Alexandra Horowitz is a professor of psychology and founder of the Dog Cognition Lab at Barnard College. Horowitz's new book is called "The Year Of The Puppy." Our book critic Maureen Corrigan says it offers readers plenty to chew on.
Blair Braverman, an adventurer and sled dog racer who finished Alaska's nearly 1,000-mile long Iditarod race in 2019, has some advice for aspiring mushers. Rule no. 1, she says, is to never let go of the sled or the dogs.
You may be shocked by what's living in your home — the bacteria, the fungi, viruses, parasites and insects. Probably many more organisms than you imagined.
"Every surface; every bit of air; every bit of water in your home is alive," says Rob Dunn, a professor of applied ecology at North Carolina State University in Raleigh. "The average house has thousands of species."
In his new book One Nation Under Dog, Michael Schaffer investigates the booming pet-care industry. He discusses how the $43 billion business reflects our ideas about consumerism, family, politics and domesticity.
Naturalist Mark Derr says our friendship with dogs and wolves goes back thousands of years more than previously believed. His new book explores how the relationship between humans and wolves developed.
Animal behaviorist John Bradshaw has spent much of his career debunking bad advice given to dog owners. His new book Dog Sense details what pet owners should expect from their dogs -- and what their dogs should expect in return from their owners.
Many of Spencer's novels feature a turning point -- a dreadful, unplanned act committed by one of the characters. In his latest book, Man in the Woods, a carpenter accidentally kills a man, which leads him to question himself and his relationship with God.
Wondering what your pet is trying to tell you with that bizarre habit or that pleading look? Dodman is the best-selling author of The Dog Who Loved Too Much and The Cat Who Cried for Help. His latest is Puppy's First Steps: The Whole-Dog Approach to Raising a Happy Healthy, Well-Behaved Puppy.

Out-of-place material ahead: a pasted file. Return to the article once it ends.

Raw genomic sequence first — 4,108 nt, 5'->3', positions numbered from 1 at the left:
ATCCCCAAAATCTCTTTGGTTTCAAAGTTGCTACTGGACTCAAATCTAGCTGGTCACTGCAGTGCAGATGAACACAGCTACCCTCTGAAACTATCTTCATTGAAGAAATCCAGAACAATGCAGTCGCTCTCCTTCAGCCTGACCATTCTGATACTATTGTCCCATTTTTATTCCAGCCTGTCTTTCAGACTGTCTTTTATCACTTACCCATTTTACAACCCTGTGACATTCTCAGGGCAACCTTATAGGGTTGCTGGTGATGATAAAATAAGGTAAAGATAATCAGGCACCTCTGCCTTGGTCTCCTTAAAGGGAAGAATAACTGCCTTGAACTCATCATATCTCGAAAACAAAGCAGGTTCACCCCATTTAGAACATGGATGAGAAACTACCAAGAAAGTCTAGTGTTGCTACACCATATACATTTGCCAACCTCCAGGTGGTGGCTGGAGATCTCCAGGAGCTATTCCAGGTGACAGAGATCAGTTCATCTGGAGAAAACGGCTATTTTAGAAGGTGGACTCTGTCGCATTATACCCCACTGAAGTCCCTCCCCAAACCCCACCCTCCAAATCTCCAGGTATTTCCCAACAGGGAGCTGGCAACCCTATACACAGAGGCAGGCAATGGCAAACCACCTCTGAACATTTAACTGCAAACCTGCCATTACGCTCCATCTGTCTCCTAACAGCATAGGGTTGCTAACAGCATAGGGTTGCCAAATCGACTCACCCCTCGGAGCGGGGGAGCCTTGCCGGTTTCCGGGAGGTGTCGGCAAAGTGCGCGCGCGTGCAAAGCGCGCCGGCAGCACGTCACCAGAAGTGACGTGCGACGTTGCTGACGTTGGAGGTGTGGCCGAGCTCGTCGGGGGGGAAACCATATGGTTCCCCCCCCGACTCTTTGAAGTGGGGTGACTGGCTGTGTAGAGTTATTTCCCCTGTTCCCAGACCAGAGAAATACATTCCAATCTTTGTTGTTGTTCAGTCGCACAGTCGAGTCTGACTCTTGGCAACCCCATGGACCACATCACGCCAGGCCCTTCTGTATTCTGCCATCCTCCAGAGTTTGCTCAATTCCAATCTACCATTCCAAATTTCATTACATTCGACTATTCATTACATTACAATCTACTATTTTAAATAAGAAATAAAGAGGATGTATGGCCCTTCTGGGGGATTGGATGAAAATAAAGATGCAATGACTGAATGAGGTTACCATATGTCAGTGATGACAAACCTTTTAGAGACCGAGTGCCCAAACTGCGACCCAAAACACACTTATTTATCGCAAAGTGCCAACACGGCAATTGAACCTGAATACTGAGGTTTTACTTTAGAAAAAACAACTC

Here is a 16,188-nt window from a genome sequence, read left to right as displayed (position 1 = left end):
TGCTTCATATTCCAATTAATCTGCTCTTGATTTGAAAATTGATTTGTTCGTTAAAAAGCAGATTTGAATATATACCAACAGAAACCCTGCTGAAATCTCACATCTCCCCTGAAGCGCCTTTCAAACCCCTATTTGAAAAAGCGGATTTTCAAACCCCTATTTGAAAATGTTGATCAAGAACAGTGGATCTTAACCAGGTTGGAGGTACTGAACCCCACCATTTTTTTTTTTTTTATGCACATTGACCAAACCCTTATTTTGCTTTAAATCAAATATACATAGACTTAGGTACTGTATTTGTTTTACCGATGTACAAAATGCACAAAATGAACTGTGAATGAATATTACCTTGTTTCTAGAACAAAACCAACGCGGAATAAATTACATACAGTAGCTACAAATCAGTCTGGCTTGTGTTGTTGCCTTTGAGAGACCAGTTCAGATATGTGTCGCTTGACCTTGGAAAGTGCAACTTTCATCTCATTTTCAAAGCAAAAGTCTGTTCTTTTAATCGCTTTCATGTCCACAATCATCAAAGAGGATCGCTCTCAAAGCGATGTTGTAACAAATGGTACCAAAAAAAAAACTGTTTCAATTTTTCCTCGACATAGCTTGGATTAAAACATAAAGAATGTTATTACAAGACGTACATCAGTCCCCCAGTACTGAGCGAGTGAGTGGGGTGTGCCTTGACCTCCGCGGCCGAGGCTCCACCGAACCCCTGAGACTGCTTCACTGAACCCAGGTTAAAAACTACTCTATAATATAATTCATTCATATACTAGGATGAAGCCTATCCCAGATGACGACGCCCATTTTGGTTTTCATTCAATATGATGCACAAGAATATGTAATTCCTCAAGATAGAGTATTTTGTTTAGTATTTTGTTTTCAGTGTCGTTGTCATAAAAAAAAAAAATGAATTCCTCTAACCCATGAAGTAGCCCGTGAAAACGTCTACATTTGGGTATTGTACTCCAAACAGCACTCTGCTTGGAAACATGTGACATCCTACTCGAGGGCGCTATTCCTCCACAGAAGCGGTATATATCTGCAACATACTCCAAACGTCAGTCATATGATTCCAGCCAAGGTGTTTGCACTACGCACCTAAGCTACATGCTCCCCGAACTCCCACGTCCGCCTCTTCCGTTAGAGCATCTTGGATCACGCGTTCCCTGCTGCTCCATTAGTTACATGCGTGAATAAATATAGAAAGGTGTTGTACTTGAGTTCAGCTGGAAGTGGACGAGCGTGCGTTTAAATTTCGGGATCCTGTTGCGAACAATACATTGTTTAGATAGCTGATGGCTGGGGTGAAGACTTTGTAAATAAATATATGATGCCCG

In his new memoir, writer Ken Foster talks about his experience in recovering and sheltering lost animals. His book is called The Dogs Who Found Me: What I've Learned from Pets who were Left Behind. Foster also contributed to and edited the collection Dog Culture: Writers on the Character of Canines.
Jon Katz is the author of the book, The New Work of Dogs: Tending to Life, Love, and Family It's about how attached many of us have become to our dogs, treating them more like family members and human surrogates than pets.
Naturalist and biologist Roger Tabor has studied house cats for twenty years. He has prepared television series on felines for the BBC and has written several books on the subject. His latest book is called "Understanding Cats: Their History, Nature, and Behavior" (Reader's Digest).
Dr. Nicholas Dodman, a veterinary behaviorist, is the author of "The Dog Who Loved Too Much: Tales, Treatments, and the Psychology of Dogs" (Bantam) In the book, he describes his own methods for correcting dog behaviors, such as attacking the telephone when it rings or scaring company, and he includes many stories from his own practice.
Caroline Hebard is the co-founder of the U.S. Disaster Response Team. She and her German shepherd dogs have carried out search and rescue missions at the world's most tragic disaster sites: earthquakes in Japan, Mexico and Armenia, floods in Tennessee, hurricanes, and bridge collapses. The work is dangerous: trainers often follow their dogs into a collapsed building. Hebard lives in Bernardsville, New Jersey with her husband, children and dogs. Her new book (written with Hank Whittemore) is "So That Others May Live." (Bantam Books).
Writer, reporter, and animal rights advocate Roger Caras. Caras has written more than 50 books on pets and wildlife. His latest is called "A Dog Is Listening: The Way Some of Our Closest Friends View Us." Caras recently left his longtime position as a corespondent with ABC news in order to become president of the American Society for the Prevention of Cruelty to Animals. (Interview by Marty Moss-Coane)
Lewis has made two quirky, hilarious documentaries about the problems between humans and animals. His first movie, "Cane Toads: An Unnatural History," chronicles the havoc that ensued after a species of toad was introduced into Australia. His new movie is called "The Wonderful World of Dogs."